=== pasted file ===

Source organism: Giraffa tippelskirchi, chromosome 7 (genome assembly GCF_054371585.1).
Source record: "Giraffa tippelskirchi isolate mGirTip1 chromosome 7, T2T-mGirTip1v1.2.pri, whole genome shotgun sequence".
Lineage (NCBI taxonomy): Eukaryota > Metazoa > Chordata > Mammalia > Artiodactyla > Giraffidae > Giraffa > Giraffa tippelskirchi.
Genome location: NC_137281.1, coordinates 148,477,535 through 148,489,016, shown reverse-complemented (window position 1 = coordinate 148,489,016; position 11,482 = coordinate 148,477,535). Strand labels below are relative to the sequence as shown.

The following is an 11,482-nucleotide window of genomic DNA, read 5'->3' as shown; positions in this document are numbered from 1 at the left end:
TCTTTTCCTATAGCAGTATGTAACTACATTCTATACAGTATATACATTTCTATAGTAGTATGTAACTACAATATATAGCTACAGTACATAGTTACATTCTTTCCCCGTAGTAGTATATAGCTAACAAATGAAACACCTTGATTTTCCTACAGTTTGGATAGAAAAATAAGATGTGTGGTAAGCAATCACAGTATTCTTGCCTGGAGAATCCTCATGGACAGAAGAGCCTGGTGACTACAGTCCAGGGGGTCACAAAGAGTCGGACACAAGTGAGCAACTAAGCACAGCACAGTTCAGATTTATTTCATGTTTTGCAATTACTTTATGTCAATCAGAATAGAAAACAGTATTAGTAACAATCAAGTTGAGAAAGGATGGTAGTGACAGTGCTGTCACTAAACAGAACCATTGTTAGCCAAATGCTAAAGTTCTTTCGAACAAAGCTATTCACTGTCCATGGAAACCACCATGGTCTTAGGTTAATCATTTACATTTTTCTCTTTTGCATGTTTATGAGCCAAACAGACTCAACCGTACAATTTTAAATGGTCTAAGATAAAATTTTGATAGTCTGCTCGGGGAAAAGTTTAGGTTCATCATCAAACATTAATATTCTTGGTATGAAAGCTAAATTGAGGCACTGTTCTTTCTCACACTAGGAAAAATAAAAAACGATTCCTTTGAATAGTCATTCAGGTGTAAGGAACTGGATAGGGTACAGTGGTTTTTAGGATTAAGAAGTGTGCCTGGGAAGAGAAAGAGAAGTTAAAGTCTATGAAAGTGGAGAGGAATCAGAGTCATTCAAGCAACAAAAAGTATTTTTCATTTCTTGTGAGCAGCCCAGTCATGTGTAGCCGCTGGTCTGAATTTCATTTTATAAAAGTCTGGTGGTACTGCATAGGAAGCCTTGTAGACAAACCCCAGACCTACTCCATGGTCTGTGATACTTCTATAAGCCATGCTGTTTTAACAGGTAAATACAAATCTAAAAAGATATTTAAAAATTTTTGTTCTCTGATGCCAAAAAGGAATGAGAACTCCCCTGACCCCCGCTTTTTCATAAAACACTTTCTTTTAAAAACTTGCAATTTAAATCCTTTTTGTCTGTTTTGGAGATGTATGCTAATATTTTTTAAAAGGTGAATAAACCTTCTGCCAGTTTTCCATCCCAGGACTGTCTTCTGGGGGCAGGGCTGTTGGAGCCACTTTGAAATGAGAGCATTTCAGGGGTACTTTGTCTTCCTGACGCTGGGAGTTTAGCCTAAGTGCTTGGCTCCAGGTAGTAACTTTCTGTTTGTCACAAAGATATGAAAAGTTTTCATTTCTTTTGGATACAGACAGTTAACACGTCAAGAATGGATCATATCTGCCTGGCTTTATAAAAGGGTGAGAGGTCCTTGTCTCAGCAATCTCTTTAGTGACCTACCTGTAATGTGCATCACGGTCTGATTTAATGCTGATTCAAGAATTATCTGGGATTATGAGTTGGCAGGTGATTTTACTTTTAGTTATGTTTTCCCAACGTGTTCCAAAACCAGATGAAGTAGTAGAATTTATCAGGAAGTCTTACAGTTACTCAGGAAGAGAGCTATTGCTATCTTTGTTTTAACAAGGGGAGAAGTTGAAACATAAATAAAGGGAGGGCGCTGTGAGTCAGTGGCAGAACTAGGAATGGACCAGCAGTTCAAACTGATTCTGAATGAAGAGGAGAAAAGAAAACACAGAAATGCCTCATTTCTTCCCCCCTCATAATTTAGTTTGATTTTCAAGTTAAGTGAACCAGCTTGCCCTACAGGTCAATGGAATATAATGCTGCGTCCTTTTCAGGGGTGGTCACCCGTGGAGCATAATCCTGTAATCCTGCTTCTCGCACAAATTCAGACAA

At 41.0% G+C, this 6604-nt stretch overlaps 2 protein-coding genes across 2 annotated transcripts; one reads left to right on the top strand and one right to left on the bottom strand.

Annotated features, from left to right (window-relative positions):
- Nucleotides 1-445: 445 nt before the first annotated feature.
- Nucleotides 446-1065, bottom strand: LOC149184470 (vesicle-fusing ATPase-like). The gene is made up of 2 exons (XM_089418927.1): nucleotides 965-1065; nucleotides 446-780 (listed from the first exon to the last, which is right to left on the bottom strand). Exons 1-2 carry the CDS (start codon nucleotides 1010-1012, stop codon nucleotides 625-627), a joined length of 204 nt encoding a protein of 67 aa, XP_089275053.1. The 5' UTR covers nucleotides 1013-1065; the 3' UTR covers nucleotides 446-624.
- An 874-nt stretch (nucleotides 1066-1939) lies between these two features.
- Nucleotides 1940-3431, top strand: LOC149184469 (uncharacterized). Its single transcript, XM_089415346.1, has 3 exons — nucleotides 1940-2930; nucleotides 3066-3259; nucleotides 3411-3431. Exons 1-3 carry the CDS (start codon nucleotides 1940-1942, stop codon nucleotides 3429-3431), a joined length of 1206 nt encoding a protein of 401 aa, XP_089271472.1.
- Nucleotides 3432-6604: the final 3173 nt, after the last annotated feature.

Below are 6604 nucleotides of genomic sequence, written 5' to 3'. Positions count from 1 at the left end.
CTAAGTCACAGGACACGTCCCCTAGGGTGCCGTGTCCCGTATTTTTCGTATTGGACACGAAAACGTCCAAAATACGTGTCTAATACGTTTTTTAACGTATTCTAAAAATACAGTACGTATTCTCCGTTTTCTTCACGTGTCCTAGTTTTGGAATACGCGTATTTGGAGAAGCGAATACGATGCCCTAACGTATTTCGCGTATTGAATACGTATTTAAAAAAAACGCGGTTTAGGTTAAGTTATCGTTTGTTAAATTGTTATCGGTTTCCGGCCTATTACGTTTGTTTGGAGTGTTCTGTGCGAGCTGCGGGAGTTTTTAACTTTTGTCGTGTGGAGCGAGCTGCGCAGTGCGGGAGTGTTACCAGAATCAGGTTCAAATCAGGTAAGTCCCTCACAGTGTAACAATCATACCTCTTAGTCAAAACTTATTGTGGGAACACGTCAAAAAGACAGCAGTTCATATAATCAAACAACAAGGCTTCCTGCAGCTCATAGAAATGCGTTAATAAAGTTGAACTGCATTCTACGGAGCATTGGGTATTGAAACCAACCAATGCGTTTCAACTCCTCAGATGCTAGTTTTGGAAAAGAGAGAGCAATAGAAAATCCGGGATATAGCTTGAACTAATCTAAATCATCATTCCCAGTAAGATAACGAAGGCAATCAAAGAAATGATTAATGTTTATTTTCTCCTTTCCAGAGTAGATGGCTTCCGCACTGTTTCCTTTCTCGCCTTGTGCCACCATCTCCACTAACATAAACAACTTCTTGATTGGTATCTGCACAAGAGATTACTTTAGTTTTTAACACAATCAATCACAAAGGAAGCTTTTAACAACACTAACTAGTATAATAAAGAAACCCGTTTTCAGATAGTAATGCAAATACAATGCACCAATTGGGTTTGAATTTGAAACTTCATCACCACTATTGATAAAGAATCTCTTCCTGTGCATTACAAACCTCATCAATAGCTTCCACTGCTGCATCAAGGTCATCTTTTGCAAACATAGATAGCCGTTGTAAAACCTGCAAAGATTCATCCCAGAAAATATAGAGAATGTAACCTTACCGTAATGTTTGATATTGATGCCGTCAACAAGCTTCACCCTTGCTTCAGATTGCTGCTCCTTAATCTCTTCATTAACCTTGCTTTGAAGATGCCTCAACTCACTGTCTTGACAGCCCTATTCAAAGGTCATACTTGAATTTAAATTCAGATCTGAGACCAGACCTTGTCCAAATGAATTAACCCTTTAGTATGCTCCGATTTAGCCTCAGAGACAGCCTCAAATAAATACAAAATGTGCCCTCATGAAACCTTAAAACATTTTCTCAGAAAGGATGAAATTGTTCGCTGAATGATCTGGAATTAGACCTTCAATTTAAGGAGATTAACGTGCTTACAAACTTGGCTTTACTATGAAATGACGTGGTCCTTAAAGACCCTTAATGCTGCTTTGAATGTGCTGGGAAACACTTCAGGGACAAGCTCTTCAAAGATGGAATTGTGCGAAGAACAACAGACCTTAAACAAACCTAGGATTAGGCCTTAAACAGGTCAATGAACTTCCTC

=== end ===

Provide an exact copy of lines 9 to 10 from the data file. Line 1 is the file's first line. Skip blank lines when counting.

- Nucleotides 1-445: 445 nt before the first annotated feature.
- Nucleotides 446-1065, bottom strand: LOC149184470 (vesicle-fusing ATPase-like). The gene is made up of 2 exons (XM_089418927.1): nucleotides 965-1065; nucleotides 446-780 (listed from the first exon to the last, which is right to left on the bottom strand). Exons 1-2 carry the CDS (start codon nucleotides 1010-1012, stop codon nucleotides 625-627), a joined length of 204 nt encoding a protein of 67 aa, XP_089275053.1. The 5' UTR covers nucleotides 1013-1065; the 3' UTR covers nucleotides 446-624.